The Gray Area of Consent



Is a yes to a kiss a yes to a touch? Is a yes to a touch a yes to sexual acts? Is a yes to sexual acts a yes to sex?

These are some of the questions that have surfaced in the wake of one woman’s experience with actor and comedian Aziz Ansari.

The woman, who remains anonymous but goes by the pseudonym Grace, told website her version of what transpired between her and Ansari on a date last September.

And that’s where people got confused.

Ansari responded to Grace’s memory of that night with a statement two days after the article was published.

“The next day, I got a text from her saying that although ‘it may have seemed okay,’ upon further reflection, she felt uncomfortable,” Ansari said in the statement. “It was true that everything did seem okay to me, so when I heard that it was not the case for her, I was surprised and concerned. I took her words to heart and responded privately after taking the time to process what she had said.”

Ansari’s response highlights exactly what is wrong in the pair’s encounter and, moreover, within consent and relationships.

Ansari said everything “did seem okay” to him, contradicting the details of Grace’s account, including both verbal and nonverbal cues. The cues ranged from saying “let’s chill,” “next time” and “I don’t want to feel forced,” to pulling away and getting up to leave.

The sad reality is that encounters like this are all too common for women who go on dates or are in relationships, often because of a reluctance to say no out of fear or guilt.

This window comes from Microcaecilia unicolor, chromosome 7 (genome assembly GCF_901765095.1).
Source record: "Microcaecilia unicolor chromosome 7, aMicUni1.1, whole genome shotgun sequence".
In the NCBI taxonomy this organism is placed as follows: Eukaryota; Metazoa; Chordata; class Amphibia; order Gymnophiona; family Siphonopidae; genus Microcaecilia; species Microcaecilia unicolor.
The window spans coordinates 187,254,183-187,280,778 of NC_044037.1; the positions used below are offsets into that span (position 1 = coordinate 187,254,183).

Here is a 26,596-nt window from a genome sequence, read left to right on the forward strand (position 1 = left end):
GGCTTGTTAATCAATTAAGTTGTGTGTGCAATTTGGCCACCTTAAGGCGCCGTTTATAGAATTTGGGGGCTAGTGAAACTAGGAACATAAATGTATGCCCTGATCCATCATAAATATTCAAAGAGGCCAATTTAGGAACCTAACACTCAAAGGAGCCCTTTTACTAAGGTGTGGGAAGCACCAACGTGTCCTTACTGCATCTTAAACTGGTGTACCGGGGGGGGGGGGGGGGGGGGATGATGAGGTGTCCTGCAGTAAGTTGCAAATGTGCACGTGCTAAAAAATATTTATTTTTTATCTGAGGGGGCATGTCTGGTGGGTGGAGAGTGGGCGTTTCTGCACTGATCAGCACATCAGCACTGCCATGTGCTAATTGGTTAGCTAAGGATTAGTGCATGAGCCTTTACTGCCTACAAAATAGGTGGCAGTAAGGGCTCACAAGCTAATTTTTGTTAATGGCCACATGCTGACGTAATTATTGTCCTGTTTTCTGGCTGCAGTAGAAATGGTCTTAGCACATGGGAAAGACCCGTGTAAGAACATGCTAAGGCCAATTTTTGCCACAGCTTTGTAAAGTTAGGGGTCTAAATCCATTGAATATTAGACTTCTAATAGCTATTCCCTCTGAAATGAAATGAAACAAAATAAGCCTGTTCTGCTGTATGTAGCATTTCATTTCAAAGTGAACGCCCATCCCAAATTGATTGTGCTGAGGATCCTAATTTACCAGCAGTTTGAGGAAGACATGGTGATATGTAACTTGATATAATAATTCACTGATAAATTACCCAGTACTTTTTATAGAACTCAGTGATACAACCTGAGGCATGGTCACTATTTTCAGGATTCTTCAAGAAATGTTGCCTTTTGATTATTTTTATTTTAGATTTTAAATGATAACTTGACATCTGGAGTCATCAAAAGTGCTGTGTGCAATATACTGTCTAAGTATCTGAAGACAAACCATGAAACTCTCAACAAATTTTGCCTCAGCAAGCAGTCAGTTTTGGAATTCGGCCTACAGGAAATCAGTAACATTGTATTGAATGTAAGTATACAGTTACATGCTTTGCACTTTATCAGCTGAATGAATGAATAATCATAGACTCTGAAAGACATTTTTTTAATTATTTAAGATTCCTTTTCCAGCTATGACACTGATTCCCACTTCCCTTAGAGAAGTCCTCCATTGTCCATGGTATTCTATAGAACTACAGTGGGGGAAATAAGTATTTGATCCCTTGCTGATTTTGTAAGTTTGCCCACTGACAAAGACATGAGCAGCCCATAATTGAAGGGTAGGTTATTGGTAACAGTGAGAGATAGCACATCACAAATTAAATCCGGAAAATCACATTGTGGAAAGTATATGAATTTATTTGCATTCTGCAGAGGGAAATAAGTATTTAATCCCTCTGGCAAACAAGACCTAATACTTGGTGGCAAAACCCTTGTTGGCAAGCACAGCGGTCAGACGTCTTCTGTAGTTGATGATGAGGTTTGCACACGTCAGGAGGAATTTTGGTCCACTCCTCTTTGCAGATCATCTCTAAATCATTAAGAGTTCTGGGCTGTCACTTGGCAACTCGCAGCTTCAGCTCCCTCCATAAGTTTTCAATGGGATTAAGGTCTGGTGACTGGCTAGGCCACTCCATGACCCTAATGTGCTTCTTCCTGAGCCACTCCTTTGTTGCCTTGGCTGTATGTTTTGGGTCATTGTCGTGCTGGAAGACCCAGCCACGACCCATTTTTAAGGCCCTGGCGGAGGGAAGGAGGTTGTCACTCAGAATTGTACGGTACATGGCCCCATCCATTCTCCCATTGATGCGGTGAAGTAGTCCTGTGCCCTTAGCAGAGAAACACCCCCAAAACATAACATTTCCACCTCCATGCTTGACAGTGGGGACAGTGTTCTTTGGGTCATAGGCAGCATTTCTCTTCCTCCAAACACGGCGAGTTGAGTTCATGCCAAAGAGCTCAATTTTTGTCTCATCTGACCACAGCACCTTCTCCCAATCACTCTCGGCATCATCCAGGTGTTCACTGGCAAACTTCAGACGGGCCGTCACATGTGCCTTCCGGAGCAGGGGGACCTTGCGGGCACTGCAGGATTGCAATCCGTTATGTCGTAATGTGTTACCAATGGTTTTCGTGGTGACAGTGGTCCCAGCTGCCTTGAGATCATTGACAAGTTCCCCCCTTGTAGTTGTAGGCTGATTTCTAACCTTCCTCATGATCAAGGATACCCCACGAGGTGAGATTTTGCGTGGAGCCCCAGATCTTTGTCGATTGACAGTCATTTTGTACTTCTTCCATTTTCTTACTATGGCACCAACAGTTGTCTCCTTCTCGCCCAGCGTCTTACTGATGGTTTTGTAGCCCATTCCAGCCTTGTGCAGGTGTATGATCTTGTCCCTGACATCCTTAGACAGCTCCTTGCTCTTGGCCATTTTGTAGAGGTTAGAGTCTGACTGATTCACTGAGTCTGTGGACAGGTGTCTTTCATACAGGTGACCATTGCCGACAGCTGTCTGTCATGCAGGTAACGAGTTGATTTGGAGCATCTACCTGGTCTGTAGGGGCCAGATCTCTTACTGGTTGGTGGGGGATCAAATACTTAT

“There are so many times where I’ve felt forced by a guy to do something I wasn’t comfortable with just because he said ‘come on’ or ‘please’ multiple times,” an anonymous female FDU student said. “Sometimes I’d say no but then they’d say please again so I felt bad not doing it, or I wouldn’t say no and would instead give physical clues like tensing up but still had to do it.


“I can’t even count the number of times it’s happened, and it’s unfortunate because it’d always be something I really didn’t want to do but felt like I had to because I’d be prude or not pleasing enough if I didn’t.”

Many may feel pressure to go further with sexual acts because they had already said yes to one act, which should not be the case. Consent is not as hard or as much of a hassle as it is made out to be.

Kissing someone and want to go further? Ask if they’re okay with doing the next act. They said yes? Go for it. They said no? Accept it and live with it.

“Sometimes, even if I agreed to have sex with someone, they would take that as an ‘okay’ to do literally anything else, which would surprise me,” the anonymous student said. “I would even say ‘Woah’ or something to show my surprise, which was just met with a continuation anyway.”

This gray area is the lesser talked-about aspect of the current sexual harassment movement currently going on in the country, partially because it’s not illegal to coax someone into doing something sexual after asking them “please” until they just give in.

But that doesn’t mean it’s not important. In fact, it may be argued it could be the most important because it’s likely the most common.

Discussing the line between actual consent and forcing someone into consent is a conversation that has taken far too long to be had.

The encounter that Grace had is unfortunate, and what’s more unfortunate is the fact that it is not an isolated incident.

So, when we talk about consent, pressure and blurred lines, people need to keep in mind that these incidents aren’t just “bad dates” or examples of someone being “led on.” They’re examples of women being pressured into situations that they feel they can’t say no to.

Just because that’s not illegal, doesn’t mean it’s okay.